This past Monday the Supreme Court agreed to hear the legal defense by the state of Mississippi of its limit on abortion after 15 weeks of pregnancy.
Mississippi’s law prohibits abortion when “the probable gestational age of the unborn human being” is “greater than” 15 weeks “except in a medical emergency or in the case of a severe fetal abnormality,” which is defined in the law as a condition that is determined to be “incompatible with life outside the womb.”
We should note that polling over the decades since the Roe v. Wade abortion decision in 1973—that “found” a right to abortion in the 14th Amendment—reflects that two-thirds or more of the American public believe an abortion should largely be illegal in the second trimester.
We should also note that the Roe Court in 1973, in an “exercise of raw judicial power” as described by Justice Byron White in that decision, illegitimately federalized the abortion issue thereby removing from each state the determination of abortion. In its arrogance, the majority of the Roe Court thought it was “settling” the abortion debate. The exact opposite has occurred. The issue is as divisive and polarizing today as it ever was.
This action by the Supreme Court in Roe violated our constitutional system of co-federalism that exists between the 50 states and the federal government. In Roe, the Supreme Court purported to find a fundamental right to abortion in the liberty clause (i.e., “Life, Liberty or Property” may not be deprived from us “without due process of law”) of the 14th Amendment. One can understand how the liberty interest in the 14th Amendment could reasonably allow for a “zone of privacy” free from state (or federal) intrusion regarding matters such as intimate adult, family or marital privacy and relations, sexuality generally, and contraception. However, no plausible or credible reading of the liberty clause can be understood to confer a right to abort the life of a separate and distinct unborn baby.
From a democratic and constitutional perspective, the correct outcome would be for the Supreme Court to allow each of the 50 states to decide the abortion issue for themselves as was the case before 1973. Liberal states like New York or California would likely continue with virtually unlimited access to abortion while conservative states like Mississippi and Louisiana would place strict limits or ban the practice.
The Supreme Court, when agreeing to hear a case, carefully and precisely poses the question it will answer and the issue it will address. This is particularly so in a case like this one that involves a constitutional issue. The Court has stated that the issue in this Mississippi case is “whether all pre-viability prohibitions on elective abortions are unconstitutional.” In past decades “viability” (being able to survive outside of the mother’s womb) was thought to occur no earlier than 23-24 weeks. As noted below that view has changed.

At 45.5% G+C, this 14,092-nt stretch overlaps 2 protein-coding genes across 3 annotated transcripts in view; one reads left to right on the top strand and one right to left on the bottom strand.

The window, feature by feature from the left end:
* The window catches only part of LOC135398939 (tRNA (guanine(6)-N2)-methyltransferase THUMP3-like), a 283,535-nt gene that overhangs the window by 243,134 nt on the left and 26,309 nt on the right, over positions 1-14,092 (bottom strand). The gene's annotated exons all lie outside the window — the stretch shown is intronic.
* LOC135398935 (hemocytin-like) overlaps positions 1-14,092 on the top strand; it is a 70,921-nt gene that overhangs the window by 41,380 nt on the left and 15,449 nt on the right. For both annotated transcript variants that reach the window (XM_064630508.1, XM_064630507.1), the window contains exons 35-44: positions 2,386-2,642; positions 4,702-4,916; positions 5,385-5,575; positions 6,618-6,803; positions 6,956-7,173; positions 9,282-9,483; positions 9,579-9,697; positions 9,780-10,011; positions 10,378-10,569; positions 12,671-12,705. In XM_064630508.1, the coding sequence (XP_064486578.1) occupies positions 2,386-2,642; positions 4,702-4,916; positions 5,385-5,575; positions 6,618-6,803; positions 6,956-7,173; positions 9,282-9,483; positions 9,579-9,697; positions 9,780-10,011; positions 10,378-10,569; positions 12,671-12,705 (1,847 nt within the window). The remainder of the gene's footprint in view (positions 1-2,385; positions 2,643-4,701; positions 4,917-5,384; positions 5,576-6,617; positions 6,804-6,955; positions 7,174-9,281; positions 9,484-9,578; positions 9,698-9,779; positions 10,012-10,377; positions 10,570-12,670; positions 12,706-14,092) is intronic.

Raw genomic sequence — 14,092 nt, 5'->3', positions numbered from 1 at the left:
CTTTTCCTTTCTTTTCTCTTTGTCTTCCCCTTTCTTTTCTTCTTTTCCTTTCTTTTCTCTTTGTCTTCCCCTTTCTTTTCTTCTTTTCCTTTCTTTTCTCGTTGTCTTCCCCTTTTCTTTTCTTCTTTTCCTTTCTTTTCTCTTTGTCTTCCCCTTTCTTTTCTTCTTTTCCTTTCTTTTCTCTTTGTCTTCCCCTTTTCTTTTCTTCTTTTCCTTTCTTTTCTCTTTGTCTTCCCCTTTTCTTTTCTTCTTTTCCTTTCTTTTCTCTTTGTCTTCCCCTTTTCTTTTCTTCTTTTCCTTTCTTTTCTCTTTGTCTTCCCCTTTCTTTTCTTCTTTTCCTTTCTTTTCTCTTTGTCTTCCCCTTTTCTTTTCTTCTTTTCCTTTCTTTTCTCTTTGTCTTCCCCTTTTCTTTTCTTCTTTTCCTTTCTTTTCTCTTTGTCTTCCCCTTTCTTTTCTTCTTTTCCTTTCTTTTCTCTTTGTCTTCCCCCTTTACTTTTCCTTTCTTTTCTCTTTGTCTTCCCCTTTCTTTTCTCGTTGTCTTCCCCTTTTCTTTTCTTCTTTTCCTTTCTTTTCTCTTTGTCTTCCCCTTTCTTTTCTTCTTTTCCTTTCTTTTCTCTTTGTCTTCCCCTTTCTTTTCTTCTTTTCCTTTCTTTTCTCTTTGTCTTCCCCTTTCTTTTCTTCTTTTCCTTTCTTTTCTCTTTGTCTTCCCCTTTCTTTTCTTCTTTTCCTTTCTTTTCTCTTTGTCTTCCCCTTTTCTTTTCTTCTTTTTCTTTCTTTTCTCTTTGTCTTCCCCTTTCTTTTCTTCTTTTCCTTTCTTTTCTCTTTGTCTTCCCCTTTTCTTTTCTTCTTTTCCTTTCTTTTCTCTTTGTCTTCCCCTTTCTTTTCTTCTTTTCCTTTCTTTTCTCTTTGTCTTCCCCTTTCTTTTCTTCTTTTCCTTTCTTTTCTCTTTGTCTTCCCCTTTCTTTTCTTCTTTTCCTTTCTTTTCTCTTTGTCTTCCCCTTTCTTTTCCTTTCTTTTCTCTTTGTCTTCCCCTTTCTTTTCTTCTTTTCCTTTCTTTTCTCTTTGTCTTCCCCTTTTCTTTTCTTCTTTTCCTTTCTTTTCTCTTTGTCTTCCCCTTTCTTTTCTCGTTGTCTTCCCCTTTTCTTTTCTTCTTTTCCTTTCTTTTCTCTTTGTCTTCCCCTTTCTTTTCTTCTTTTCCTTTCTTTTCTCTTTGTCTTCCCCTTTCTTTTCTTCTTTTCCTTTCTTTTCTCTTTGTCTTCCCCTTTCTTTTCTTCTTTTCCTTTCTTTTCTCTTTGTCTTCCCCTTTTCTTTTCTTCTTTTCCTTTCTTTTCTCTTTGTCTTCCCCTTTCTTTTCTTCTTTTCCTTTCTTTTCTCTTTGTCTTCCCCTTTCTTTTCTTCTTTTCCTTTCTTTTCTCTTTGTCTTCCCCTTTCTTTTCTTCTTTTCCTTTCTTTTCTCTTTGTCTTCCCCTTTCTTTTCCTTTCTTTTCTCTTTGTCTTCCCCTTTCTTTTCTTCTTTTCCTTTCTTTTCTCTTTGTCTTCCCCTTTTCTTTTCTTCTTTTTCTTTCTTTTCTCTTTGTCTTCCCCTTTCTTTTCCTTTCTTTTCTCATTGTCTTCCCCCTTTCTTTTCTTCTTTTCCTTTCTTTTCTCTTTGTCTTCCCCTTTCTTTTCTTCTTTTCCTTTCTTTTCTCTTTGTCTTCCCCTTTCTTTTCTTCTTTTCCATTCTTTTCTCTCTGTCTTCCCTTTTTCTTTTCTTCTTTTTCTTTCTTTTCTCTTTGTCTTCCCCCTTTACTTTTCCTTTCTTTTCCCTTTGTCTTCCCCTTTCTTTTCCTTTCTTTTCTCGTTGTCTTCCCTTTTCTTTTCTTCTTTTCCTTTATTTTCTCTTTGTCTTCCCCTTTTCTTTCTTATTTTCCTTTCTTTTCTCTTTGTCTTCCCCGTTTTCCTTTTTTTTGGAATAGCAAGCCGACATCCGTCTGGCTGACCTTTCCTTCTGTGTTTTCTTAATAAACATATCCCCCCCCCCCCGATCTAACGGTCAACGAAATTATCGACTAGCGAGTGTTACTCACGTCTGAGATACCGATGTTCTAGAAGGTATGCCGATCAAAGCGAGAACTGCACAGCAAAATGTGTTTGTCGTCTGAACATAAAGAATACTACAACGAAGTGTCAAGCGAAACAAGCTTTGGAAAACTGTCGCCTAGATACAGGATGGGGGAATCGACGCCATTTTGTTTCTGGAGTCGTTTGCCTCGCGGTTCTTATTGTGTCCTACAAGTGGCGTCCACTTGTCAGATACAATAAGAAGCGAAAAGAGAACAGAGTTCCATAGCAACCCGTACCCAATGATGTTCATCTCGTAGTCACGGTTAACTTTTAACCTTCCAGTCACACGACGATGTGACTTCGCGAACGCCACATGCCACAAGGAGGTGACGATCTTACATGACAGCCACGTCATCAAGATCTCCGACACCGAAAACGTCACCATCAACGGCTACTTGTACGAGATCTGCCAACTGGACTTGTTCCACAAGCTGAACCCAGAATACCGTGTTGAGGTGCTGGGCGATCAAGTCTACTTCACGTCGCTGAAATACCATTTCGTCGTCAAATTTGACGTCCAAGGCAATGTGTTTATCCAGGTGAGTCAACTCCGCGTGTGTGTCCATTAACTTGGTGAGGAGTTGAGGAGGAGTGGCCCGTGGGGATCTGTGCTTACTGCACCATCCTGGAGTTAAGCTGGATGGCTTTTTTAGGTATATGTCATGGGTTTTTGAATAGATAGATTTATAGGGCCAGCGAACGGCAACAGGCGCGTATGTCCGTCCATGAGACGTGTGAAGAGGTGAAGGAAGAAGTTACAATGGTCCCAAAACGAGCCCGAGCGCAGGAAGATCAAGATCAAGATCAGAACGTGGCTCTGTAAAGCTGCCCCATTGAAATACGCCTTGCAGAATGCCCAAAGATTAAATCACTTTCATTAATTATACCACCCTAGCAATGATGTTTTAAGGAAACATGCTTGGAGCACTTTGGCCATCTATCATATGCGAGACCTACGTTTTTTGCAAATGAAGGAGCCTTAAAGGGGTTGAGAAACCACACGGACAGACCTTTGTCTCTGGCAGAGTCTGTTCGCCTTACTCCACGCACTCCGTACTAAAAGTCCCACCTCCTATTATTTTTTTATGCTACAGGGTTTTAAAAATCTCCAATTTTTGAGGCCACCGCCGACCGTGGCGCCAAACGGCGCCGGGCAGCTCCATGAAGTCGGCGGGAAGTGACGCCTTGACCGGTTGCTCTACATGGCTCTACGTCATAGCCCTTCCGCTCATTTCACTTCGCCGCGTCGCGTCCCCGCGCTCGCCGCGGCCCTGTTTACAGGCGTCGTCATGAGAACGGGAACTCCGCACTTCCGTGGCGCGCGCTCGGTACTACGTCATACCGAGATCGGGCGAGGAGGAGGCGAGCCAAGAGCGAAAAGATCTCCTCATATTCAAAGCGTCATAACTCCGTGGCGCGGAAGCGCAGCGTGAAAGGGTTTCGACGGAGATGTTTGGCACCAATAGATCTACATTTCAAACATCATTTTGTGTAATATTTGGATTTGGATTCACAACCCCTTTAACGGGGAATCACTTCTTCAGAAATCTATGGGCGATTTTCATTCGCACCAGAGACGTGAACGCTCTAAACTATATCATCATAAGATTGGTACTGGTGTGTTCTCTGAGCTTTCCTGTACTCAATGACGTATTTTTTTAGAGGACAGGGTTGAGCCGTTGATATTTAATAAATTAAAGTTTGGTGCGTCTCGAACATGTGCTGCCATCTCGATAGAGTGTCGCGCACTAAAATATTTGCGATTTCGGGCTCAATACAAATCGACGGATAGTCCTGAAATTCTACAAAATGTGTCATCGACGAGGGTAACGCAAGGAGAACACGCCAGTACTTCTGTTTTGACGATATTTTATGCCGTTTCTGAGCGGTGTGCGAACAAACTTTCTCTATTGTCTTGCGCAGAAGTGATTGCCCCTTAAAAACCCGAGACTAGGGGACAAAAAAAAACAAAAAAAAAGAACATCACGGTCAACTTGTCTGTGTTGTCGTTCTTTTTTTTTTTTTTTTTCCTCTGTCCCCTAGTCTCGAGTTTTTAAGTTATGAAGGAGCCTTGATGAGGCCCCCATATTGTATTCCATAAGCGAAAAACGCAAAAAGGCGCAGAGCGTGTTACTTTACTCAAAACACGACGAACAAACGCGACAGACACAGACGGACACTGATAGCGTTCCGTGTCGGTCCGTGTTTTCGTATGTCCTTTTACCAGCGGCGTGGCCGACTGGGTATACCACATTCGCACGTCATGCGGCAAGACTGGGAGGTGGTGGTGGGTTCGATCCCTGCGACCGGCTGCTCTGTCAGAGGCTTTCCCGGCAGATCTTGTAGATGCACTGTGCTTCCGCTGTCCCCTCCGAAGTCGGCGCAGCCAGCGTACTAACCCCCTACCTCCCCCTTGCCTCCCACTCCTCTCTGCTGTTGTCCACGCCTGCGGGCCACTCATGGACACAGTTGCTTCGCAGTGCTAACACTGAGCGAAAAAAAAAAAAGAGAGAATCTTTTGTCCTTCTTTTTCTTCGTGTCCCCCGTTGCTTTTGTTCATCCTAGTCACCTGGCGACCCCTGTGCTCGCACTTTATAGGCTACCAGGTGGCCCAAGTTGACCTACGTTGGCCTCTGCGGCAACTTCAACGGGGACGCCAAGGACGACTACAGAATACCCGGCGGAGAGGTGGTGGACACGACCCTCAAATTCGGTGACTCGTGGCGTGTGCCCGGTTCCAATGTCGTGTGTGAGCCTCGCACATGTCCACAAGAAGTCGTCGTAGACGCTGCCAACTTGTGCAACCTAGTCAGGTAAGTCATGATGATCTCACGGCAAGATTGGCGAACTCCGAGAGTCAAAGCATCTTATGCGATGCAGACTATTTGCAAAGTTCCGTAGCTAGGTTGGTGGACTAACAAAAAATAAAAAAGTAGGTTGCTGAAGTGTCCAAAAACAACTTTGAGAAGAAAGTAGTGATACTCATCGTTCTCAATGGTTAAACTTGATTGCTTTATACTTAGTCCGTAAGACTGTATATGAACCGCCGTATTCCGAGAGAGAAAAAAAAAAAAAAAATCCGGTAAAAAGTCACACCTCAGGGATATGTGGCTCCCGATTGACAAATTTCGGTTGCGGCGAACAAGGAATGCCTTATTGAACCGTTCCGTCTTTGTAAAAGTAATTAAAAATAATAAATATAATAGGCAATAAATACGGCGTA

The Mississippi law has likely chosen the 15-week time period because medical advances have determined that at 15 weeks an unborn baby becomes conscious of pain. The state then has, its legal argument goes, a legitimate and compelling interest in protecting unborn babies who can feel pain. By 15 weeks, Mississippi also argues, the unborn baby has had critical and undeniable physiological development.
Mississippi, like Louisiana, is a state that views unborn human life as sacred, possessing intrinsic dignity and worthy of protection. No doubt the amazing advances that have been made in the field of fetology (study of the fetus, which means “little one”) and sonography (use of sonograms during pregnancy) permanently put an end to the lie that we don’t know whether a baby is growing in the womb. (There is, and at about 21 days has a heartbeat). In fact, it is the powerful, graphic resonance of the unborn baby on the sonogram screen that often convinces the mother to keep her baby.
Two very important things would be accomplished by the Supreme Court upholding and affirming the Mississippi law: one, we would be allowing our democratic system of co-federalism to function by returning the issue of abortion to the states where it belongs; and two, we would be taking another important step in reaffirming the sanctity of human life from conception to natural death.